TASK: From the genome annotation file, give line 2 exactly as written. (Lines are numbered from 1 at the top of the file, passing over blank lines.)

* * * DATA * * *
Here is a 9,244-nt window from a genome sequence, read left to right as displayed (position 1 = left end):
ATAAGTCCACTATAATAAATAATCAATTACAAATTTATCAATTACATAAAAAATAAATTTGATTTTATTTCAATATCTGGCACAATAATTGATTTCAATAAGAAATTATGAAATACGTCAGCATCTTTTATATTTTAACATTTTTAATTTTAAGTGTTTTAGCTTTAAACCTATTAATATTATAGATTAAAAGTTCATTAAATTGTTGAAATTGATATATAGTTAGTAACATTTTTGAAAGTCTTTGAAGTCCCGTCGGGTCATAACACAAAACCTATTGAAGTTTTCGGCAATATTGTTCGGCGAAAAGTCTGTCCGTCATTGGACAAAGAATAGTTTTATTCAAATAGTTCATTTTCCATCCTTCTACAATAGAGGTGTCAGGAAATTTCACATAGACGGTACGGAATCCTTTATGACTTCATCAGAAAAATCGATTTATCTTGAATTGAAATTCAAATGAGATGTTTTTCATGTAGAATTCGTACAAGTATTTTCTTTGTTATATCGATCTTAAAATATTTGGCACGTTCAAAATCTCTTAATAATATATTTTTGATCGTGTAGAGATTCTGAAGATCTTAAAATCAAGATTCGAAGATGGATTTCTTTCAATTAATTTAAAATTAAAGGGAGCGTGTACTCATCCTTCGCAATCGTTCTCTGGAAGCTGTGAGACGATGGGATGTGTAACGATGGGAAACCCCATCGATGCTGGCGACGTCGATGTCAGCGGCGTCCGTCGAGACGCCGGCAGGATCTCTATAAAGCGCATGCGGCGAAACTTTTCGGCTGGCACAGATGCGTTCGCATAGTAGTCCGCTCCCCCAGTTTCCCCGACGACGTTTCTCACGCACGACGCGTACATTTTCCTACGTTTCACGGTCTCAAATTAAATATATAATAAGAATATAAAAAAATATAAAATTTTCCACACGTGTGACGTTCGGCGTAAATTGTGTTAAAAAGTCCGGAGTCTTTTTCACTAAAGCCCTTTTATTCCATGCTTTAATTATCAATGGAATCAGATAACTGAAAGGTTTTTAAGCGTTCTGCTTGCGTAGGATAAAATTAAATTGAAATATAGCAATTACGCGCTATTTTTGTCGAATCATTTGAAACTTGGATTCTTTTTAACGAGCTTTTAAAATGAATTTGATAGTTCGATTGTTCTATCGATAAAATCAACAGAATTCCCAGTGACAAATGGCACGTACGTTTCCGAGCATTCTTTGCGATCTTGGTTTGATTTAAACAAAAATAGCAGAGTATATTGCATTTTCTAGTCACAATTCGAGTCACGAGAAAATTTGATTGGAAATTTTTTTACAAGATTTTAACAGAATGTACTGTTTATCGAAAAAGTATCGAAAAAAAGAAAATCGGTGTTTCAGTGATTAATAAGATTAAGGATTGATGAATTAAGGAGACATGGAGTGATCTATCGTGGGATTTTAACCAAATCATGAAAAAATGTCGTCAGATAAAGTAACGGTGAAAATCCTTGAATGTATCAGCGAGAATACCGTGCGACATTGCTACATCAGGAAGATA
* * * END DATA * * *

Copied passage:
ATAAGTCCACTATAATAAATAATCAATTACAAATTTATCAATTACATAAAAAATAAATTTGATTTTATTTCAATATCTGGCACAATAATTGATTTCAATAAGAAATTATGAAATACGTCAGCATCTTTTATATTTTAACATTTTTAATTTTAAGTGTTTTAGCTTTAAACCTATTAATATTATAGATTAAAAGTTCATTAAATTGTTGAAATTGATATATAGTTAGTAACATTTTTGAAAGTCTTTGAAGTCCCGTCGGGTCATAACACAAAACCTATTGAAGTTTTCGGCAATATTGTTCGGCGAAAAGTCTGTCCGTCATTGGACAAAGAATAGTTTTATTCAAATAGTTCATTTTCCATCCTTCTACAATAGAGGTGTCAGGAAATTTCACATAGACGGTACGGAATCCTTTATGACTTCATCAGAAAAATCGATTTATCTTGAATTGAAATTCAAATGAGATGTTTTTCATGTAGAATTCGTACAAGTATTTTCTTTGTTATATCGATCTTAAAATATTTGGCACGTTCAAAATCTCTTAATAATATATTTTTGATCGTGTAGAGATTCTGAAGATCTTAAAATCAAGATTCGAAGATGGATTTCTTTCAATTAATTTAAAATTAAAGGGAGCGTGTACTCATCCTTCGCAATCGTTCTCTGGAAGCTGTGAGACGATGGGATGTGTAACGATGGGAAACCCCATCGATGCTGGCGACGTCGATGTCAGCGGCGTCCGTCGAGACGCCGGCAGGATCTCTATAAAGCGCATGCGGCGAAACTTTTCGGCTGGCACAGATGCGTTCGCATAGTAGTCCGCTCCCCCAGTTTCCCCGACGACGTTTCTCACGCACGACGCGTACATTTTCCTACGTTTCACGGTCTCAAATTAAATATATAATAAGAATATAAAAAAATATAAAATTTTCCACACGTGTGACGTTCGGCGTAAATTGTGTTAAAAAGTCCGGAGTCTTTTTCACTAAAGCCCTTTTATTCCATGCTTTAATTATCAATGGAATCAGATAACTGAAAGGTTTTTAAGCGTTCTGCTTGCGTAGGATAAAATTAAATTGAAATATAGCAATTACGCGCTATTTTTGTCGAATCATTTGAAACTTGGATTCTTTTTAACGAGCTTTTAAAATGAATTTGATAGTTCGATTGTTCTATCGATAAAATCAACAGAATTCCCAGTGACAAATGGCACGTACGTTTCCGAGCATTCTTTGCGATCTTGGTTTGATTTAAACAAAAATAGCAGAGTATATTGCATTTTCTAGTCACAATTCGAGTCACGAGAAAATTTGATTGGAAATTTTTTTACAAGATTTTAACAGAATGTACTGTTTATCGAAAAAGTATCGAAAAAAAGAAAATCGGTGTTTCAGTGATTAATAAGATTAAGGATTGATGAATTAAGGAGACATGGAGTGATCTATCGTGGGATTTTAACCAAATCATGAAAAAATGTCGTCAGATAAAGTAACGGTGAAAATCCTTGAATGTATCAGCGAGAATACCGTGCGACATTGCTACATCAGGAAGATA